The test development process used by the Standards and Testing Agency (STA) embeds within it the generation of validity and reliability evidence through expert review and trialling. Given that the optional KS1 tests will be internally marked by teachers, an additional study to consider the reliability of marking will be undertaken as part of the ‘technical pre-test’ trial in the first year. The test framework does not provide detail of the validity and reliability of individual tests; this will be provided in the test handbook, which will be published on the Department for Education’s website following the administration of the test.

The test framework should be used in conjunction with the national curriculum (2014) and the annual ‘Optional KS1 tests guidance’ document.

## 3 Nature of the test

The KS1 mathematics test forms part of the optional assessment arrangements for pupils at the end of KS1.

The test is based on the national curriculum statutory programme of study (2014) for mathematics at KS1.

The mathematics test will cover the aspects of the curriculum that lend themselves to paper-based testing.

The optional KS1 mathematics test will be marked by teachers.

## 3.1 Population to be assessed

The KS1 tests are optional. They are made available to schools to support the evaluation of pupil achievement and help to understand where they need additional help as they transition into KS2.

## 3.2 Test format

The optional mathematics test comprises 2 components, which are presented to pupils as 2 separate test papers. The first paper is an arithmetic paper. The second paper presents a range of mathematical reasoning and problem-solving questions. The test is administered on paper.

The tests are designed to enable pupils to demonstrate their attainment and as a result are not strictly timed, since the ability to work at pace is not part of the assessment. However, elements within the curriculum state that pupils should be able to use quick recall of mathematical facts and the arithmetic paper is designed to assess some of these elements. Guidance will be provided to schools to ensure that pupils are given sufficient time to demonstrate what they understand, know and can do without prolonging the test inappropriately. Table 1 provides an indication of suggested timings for each component. The total testing time is approximately 55 minutes. If teachers or administrators change the time significantly, the test outcomes will be less reliable.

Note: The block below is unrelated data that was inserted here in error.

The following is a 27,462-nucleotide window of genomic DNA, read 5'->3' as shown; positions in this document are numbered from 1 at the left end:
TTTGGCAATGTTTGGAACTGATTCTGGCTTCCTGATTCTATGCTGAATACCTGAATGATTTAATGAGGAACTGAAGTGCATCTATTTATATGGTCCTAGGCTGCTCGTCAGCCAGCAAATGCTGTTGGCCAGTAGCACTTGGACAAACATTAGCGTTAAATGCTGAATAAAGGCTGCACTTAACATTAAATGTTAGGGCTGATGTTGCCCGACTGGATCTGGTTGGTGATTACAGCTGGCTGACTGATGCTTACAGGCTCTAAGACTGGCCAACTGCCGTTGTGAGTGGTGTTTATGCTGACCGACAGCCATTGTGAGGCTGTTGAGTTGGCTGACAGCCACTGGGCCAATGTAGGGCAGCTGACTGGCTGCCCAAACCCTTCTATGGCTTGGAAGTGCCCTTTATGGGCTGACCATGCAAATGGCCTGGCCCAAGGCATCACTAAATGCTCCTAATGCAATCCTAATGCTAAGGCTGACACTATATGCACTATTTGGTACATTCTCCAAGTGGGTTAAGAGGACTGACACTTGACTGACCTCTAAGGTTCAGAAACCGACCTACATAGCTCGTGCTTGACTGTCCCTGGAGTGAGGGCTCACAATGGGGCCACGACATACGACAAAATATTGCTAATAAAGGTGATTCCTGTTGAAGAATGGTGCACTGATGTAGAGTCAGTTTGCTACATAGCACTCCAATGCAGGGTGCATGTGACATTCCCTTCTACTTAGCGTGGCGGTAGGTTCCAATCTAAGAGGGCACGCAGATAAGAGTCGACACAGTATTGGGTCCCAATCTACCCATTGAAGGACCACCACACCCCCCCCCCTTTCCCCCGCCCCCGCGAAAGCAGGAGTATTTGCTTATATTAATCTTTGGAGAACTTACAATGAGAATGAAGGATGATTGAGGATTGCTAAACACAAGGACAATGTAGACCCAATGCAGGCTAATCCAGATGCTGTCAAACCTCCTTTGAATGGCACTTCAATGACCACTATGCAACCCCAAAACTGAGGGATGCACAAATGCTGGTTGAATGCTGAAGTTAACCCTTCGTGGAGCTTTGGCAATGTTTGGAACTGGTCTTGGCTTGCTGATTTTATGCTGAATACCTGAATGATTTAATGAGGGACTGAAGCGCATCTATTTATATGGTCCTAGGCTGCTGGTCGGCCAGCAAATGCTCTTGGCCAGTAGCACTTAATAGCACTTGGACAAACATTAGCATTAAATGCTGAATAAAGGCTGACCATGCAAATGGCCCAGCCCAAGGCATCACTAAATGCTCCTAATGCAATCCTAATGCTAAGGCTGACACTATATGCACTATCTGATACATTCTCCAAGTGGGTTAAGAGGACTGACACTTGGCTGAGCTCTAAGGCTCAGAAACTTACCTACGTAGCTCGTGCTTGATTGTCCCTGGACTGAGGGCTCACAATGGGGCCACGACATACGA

## Table 1: Format of the test

3.3 resource list.

The resource list for the test is:

- Paper 1: arithmetic – a pencil; ruler; rubber (optional)
- Paper 2: mathematical reasoning – a pencil; a sharp, dark pencil for mathematical drawing; ruler (showing centimetres and millimetres); mirror; rubber (optional)

Pupils will not be permitted to use a calculator, tracing paper, number apparatus or other supporting equipment in either of the components.

## 4 Content domain

The content domain sets out the relevant elements from the national curriculum programme of study (2014) for mathematics at KS1 that are assessed in the optional mathematics test. The tests will, over time, sample from each area of the content domain.

The content domain also identifies elements of the programme of study that cannot be assessed in the KS1 tests (section 4.3). Attainment in these elements will be monitored through teacher assessment.

Tables 2 and 3 detail content from the national curriculum (2014). Elements from the curriculum are ordered to show progression across the years. The curriculum has been grouped into subdomains and these are detailed in the ‘strand’ column.

The numbering in Table 2 is not sequential because content that relates to KS2 has been removed from it.

## 4.1 Content domain referencing system

A referencing system is used in the content domain to indicate the year, the strand and the substrand - for example, ‘1N1’ equates to: